Ole Witthøft

Orange Stage: Sound makes festival-goers feel safe

Technology can't possibly be human, you might think. But then you haven't heard of the sound system on the Orange Stage.

The speakers at the festival site in Roskilde look like an invasion of spaceships from Star Wars. Standing tall and black, they look a little scary. The speakers are huge.

But you don't have to scratch the surface much before an exciting universe of technology opens up.

The festival speakers from Meyer Sound in California are something special.

Let's turn a concert experience upside down for a moment

What are the 3 worst things that can happen at a concert? (we disregard power cuts and the band catching the collective flu).

This can ruin any concert experience:

  • That the band members cannot hear what each other is playing
  • That the audience cannot hear the band
  • The crowd gathering

A good sound system can fix all that.

That's why Meyer can do much more than just play loudly.

Send a warm thought to these towers when you see them


Notice the banana-shaped speaker clusters

This is what characterizes modern concert speakers like Meyer: they consist of a seemingly endless row of small speakers hanging on top of each other.

Those banana-shaped clusters are an engineering feat, and from now on you'll never go to a concert without first checking if they have cluster speakers. It's important.

The acoustic principle behind the special design is called line array and it is very different from the speakers in your living room.

It's a bit geeky, but there you go. An ordinary speaker in your living room is a point source. This means (roughly speaking) that it emits sound like ripples in water.

Line sources, like the Meyer loudspeakers on the Orange Stage, are something else entirely. They emit sound as a wave. In other words, with a much greater intensity.

The great thing about the line source is that the sound doesn't get louder even if you move closer to the stage. And that's really smart! This means that the audience, quite unconsciously, does not want to gather around the stage.

The sound doesn't get louder as you get closer anyway, so why not stay standing at a distance?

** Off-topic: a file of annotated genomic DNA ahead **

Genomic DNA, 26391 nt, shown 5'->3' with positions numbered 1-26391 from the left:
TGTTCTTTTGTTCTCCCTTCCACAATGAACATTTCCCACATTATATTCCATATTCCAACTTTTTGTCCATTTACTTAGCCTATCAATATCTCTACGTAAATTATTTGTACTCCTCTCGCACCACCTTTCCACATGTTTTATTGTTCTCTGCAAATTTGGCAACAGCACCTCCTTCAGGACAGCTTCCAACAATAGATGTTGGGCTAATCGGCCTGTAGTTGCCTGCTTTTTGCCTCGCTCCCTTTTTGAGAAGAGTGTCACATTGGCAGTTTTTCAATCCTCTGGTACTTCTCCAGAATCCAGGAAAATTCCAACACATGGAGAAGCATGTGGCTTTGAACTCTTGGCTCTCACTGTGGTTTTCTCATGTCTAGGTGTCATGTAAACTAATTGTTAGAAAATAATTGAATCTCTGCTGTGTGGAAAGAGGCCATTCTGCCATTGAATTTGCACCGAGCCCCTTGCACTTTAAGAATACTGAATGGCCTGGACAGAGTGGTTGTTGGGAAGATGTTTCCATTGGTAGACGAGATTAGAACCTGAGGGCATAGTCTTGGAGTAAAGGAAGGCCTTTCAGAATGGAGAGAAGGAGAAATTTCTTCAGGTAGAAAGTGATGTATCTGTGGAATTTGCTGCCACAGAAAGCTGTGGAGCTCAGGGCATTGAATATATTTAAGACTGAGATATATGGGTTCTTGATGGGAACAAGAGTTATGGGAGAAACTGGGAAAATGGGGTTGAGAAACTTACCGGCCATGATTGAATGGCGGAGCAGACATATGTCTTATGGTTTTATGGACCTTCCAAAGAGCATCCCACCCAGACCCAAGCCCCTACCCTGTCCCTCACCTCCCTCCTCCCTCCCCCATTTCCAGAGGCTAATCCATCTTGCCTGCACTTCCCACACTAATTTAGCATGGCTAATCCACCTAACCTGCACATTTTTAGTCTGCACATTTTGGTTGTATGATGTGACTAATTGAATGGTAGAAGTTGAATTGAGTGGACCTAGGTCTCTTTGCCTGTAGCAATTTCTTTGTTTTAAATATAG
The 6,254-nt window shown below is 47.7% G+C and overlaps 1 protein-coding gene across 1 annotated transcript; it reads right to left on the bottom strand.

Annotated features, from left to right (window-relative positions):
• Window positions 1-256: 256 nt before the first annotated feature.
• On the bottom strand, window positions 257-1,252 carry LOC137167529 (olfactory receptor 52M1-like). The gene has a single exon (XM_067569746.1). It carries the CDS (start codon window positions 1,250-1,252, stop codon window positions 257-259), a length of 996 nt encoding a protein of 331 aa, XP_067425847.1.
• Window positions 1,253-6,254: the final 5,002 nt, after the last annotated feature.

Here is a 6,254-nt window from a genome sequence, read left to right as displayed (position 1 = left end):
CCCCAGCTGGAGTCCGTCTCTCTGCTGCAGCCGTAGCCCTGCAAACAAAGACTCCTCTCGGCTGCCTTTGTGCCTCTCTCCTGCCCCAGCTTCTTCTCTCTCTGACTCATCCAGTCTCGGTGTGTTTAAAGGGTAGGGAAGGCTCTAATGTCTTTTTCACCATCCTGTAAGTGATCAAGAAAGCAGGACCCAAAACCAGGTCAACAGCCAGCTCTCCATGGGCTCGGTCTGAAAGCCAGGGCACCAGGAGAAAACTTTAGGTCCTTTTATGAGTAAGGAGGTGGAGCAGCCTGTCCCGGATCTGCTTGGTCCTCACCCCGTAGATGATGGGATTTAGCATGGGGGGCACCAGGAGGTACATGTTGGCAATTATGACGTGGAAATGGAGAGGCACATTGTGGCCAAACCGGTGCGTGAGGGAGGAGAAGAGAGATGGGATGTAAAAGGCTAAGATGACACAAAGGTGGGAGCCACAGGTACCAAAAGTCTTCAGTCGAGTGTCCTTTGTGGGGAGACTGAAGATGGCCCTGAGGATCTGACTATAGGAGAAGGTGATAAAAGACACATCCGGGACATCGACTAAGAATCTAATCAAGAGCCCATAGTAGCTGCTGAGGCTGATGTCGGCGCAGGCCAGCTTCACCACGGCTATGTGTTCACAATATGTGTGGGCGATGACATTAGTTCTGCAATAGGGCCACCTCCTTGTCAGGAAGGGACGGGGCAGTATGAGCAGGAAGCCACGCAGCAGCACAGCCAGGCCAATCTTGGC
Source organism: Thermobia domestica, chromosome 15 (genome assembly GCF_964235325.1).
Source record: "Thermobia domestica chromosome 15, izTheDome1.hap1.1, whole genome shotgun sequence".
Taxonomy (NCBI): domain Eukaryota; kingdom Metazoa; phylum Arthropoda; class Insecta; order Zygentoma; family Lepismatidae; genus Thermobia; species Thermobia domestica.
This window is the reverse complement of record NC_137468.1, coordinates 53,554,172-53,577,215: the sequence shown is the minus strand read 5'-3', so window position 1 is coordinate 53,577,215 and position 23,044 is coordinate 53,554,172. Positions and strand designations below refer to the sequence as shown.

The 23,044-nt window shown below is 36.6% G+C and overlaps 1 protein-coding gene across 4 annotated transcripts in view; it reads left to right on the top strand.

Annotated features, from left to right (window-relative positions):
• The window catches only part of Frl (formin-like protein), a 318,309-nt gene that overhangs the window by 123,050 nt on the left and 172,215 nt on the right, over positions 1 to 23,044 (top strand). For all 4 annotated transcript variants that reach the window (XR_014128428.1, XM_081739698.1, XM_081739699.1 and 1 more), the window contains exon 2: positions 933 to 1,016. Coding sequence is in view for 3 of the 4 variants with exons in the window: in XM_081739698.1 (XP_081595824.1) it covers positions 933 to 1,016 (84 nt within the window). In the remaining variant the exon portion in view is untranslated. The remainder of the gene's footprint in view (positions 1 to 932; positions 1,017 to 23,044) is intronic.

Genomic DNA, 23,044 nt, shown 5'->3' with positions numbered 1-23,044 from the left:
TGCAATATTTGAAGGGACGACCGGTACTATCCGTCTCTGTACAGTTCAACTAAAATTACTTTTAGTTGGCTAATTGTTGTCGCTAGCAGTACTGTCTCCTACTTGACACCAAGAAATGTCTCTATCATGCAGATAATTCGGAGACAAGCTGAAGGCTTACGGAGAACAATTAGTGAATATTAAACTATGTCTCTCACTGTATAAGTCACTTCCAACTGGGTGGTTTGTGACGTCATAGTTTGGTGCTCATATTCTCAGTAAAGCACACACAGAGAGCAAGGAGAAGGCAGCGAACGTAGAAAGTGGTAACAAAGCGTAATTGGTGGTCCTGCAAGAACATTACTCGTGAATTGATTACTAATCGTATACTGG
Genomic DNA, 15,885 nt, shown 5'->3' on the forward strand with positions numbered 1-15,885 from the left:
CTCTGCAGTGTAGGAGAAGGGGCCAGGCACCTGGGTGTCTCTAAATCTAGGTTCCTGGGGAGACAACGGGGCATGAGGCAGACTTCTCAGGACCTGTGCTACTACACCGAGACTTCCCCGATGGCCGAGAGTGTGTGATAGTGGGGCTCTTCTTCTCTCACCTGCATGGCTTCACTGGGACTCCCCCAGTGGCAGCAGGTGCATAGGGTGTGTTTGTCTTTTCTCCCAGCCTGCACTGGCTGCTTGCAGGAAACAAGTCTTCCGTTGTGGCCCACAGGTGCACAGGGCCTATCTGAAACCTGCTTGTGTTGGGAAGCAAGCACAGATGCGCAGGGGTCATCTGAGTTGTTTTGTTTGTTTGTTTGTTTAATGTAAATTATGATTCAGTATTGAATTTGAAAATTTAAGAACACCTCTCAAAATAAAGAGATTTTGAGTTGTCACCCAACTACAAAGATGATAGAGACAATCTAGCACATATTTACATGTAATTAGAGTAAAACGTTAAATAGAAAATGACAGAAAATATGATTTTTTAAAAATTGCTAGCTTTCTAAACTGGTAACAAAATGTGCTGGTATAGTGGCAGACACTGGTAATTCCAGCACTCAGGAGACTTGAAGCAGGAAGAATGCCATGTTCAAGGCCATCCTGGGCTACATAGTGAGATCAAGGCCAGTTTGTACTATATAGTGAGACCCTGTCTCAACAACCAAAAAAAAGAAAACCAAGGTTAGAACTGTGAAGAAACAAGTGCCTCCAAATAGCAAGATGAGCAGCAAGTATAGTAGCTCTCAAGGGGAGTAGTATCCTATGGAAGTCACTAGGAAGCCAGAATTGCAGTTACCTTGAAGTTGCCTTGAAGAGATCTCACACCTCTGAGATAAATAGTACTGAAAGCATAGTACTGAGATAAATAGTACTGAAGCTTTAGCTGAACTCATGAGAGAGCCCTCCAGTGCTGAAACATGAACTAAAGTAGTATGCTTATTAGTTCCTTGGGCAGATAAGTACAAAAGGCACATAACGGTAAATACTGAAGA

Just ask festival spokeswoman Christina Bilde what matters most to her during the festival. I can reveal that it's not long guitar solos that she cares about. Safety, she says. The most important thing is the safety of the audience.

That's why it's super smart that you can control concertgoers' behavior with technology instead of fences and controls.

The sound system also ensures that the sound is uniform throughout the 165 x 120 meter space in front of the Orange Stage. It's acoustics (the world's most invisible science) working to keep guests comfortable.

Doesn't that sound almost like a kind of technological humanity? It does to me.

The speakers cover the space with sound

The speakers from Meyer Sound are digital. Before you say: Oh yeah, so is my dishwasher, I'll tell you that here's something you should pay attention to.

I will modestly interject that my own company produces award-winning digital wireless speakers for home use, while Meyer Sound are true pioneers when it comes to digital speakers for concerts.

The clever thing is that you can control the sound of the speakers. Unlike ripples in the water (which spread in all directions), a digital speaker can control the sound to cover a specific part of the concert space.

Try walking around the square while the music is playing and notice how the experience is presented to you and how subtle the nuances are.

And even wilder: Go to Roskilde and notice that the sound is much weaker behind the Orange Stage than it is in front of it. Special loudspeakers provide a form of noise cancellation so that the citizens of the city are bothered as little as possible by the loud sound from the stage.

The people behind the mixing desk are trained to use this sound system. When the big names are on stage, the sound people's job is not just to blast sound into people's heads.

They have to bring art to your ears. And that job takes on new and better conditions when the speakers are digital. There's a true experiential production happening in front of your astonished ears, and a sublime soundman delivers a product that you should notice and recognize.

So listen and enjoy.

It is sound that sets art free

The technology also keeps the sound on stage under control. This means that the bassist, for example, can clearly hear the drums. The singer can clearly hear the choir, and the guitarist knows exactly where to solo.

It's the sound system (and nothing else) that makes all this possible.

The fantastic sound gives performers the confidence to better express themselves to the audience.

And you know what? That's the whole point of audio technology. To set art and people free.

Therefore, respect to the RF, which emphasizes the quality of sound for the benefit of all of us.

Have a great festival!



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Ole Witthøft
Ole is the founder of System Audio. His 3 greatest passions are music, design and technology. Every day, Ole is working on some kind of projects, and you find him in the workshop, in the production, behind a computer or on one of his many presentations around the world.
Sound makes festival-goers feel safe | SA

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